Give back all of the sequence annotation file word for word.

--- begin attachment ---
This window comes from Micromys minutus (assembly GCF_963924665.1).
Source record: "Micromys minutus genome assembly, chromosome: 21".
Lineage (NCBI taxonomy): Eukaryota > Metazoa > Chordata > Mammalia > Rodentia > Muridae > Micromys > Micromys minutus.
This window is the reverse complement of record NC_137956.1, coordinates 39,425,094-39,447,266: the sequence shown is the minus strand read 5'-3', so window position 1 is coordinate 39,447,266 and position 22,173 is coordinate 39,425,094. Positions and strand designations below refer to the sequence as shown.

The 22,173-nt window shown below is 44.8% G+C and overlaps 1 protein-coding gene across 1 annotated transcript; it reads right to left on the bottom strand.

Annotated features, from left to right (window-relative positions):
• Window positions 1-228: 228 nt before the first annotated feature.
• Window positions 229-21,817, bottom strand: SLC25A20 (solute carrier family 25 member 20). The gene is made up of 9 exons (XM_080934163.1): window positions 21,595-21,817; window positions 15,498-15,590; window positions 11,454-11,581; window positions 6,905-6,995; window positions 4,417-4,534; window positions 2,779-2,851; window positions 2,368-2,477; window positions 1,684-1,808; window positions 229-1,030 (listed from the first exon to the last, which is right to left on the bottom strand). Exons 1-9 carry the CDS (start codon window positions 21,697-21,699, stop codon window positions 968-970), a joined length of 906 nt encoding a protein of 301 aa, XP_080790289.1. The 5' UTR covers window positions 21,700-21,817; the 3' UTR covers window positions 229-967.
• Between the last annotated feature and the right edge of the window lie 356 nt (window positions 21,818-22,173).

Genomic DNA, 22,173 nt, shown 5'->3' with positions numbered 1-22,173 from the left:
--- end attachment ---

This window comes from Micromys minutus (assembly GCF_963924665.1).
Source record: "Micromys minutus genome assembly, chromosome: 21".
Lineage (NCBI taxonomy): Eukaryota > Metazoa > Chordata > Mammalia > Rodentia > Muridae > Micromys > Micromys minutus.
This window is the reverse complement of record NC_137956.1, coordinates 39,425,094-39,447,266: the sequence shown is the minus strand read 5'-3', so window position 1 is coordinate 39,447,266 and position 22,173 is coordinate 39,425,094. Positions and strand designations below refer to the sequence as shown.

The 22,173-nt window shown below is 44.8% G+C and overlaps 1 protein-coding gene across 1 annotated transcript; it reads right to left on the bottom strand.

Annotated features, from left to right (window-relative positions):
• Window positions 1-228: 228 nt before the first annotated feature.
• Window positions 229-21,817, bottom strand: SLC25A20 (solute carrier family 25 member 20). The gene is made up of 9 exons (XM_080934163.1): window positions 21,595-21,817; window positions 15,498-15,590; window positions 11,454-11,581; window positions 6,905-6,995; window positions 4,417-4,534; window positions 2,779-2,851; window positions 2,368-2,477; window positions 1,684-1,808; window positions 229-1,030 (listed from the first exon to the last, which is right to left on the bottom strand). Exons 1-9 carry the CDS (start codon window positions 21,697-21,699, stop codon window positions 968-970), a joined length of 906 nt encoding a protein of 301 aa, XP_080790289.1. The 5' UTR covers window positions 21,700-21,817; the 3' UTR covers window positions 229-967.
• Between the last annotated feature and the right edge of the window lie 356 nt (window positions 21,818-22,173).

Genomic DNA, 22,173 nt, shown 5'->3' with positions numbered 1-22,173 from the left: